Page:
Thursday, June 30, 2011


Its like working in a nightclub.


Turn that bloody month end down, I can't hear a damn thing in here. Seriously, the risk on "choon" in the club is so banging, it appears to have dragged everyone out of the VIP onto the floor. TMM's inboxes are full this morning of "why we have to buy risk" pieces and from a gamut of very respectable sources. Which includes those that have been claiming to have been holding back whilst Greece played out and are now emerging from under their stones, those that have suddenly found their "risk" measure models turning higher (self-fulfilling because the prices they look at have moved up), those that are extrapolationistas and have seen 3 days of bounce and finally those that have been cut from their shorts and have swung long through desperation.

But TMM are firmly covering their ears as, to them, this is far from a risk on anthem but just that month end noise turned up to 11. The Modified Newtonian Dynamics of finance it may not be but we feel our MEN (Month End Noise) theory sufficiently explains most of the phenomena listed in the current spate of "risk on" arguments, even if some purists disagree. Models have been chasing prices higher again too, though one particular bank's new model is taking the buy side by storm, resulting in a lot of people looking at the CHF/RUB cross (Bloomberg figures confirm this)!

Basically, the last 24 hours have, in TMM's mind, killed enough bears to leave it safe for us to go and sell again.

NONONO. Oh Forget it, lets get out of here

Wednesday, June 29, 2011

Kebabs, Sushi and Big Macs

The market's noses are firmly pressed against the shop-glass as never before have so many people's lives been touched by the outcome of a fight in the kebab shop.

Greece combining with Month End madness, rolling into a half year end of poor performance, together with a July the 4th long weekend has produced an intensity of noise on TMM's market TV set that has them wondering if someone has yanked the aerial out.

30yr bond noise appears to have at least a partial explanation for some of the shenanigans earlier this week.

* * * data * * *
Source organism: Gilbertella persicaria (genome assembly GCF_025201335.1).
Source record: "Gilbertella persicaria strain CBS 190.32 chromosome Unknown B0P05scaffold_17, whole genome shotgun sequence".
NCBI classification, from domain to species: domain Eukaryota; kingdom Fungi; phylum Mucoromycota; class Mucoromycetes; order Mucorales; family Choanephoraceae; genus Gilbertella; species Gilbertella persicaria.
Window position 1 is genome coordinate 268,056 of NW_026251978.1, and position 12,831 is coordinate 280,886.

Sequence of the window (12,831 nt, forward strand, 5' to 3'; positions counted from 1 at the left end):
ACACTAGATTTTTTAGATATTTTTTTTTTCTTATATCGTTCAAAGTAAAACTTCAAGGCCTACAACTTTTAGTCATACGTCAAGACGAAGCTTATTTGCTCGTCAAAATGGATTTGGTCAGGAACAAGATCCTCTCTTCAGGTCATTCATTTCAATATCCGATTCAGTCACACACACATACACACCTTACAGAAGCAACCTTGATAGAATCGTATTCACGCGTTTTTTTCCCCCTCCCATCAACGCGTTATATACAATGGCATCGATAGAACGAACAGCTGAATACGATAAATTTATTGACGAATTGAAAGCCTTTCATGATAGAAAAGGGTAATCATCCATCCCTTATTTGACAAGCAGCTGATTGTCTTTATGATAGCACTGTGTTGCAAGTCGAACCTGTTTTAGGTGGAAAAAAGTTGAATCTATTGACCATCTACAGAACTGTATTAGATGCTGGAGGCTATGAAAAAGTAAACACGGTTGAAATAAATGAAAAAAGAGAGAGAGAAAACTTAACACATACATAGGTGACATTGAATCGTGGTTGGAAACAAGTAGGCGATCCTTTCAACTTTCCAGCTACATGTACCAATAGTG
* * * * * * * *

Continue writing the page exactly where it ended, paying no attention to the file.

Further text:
As for month end noise, TMM have been looking for the clues of an oft quoted guestimated $30bio of US equities to be bought for the equity/bond rebalancing but the volumes in cash, where we would assume it to be, have been very light with the futures seeing more of the action, which leads us to presume that the model/CTA community is chasing price and the real money is not involved. Are they bearish enough to ride out a rebalancing or even not need to do one?

The key data point over night, Japanese Industrial Production (see chart below), did bounce back in line with consensus forecasts, which has added ammunition to the PhD community's call for a V-shaped recovery in Japan, and general rebound in the global industrial cycle. TMM take a more nuanced view based upon the fact that for the entirety of TMM's careers, they have learned that the Japanese *always* disappoint, and betting the farm on a Japanese "anything" is a recipe for P&L tears. IP may well be bouncing back, but TMM are unconvinced that the rebound will be anything like as vigorous as the collapse and even if it is, whether the global supply chain being fully operational will result in a significant bounce across the board. Don't get us wrong, there will inevitably be a rebound, but as readers will recall, TMM do not think that this is just about Greece or Japan...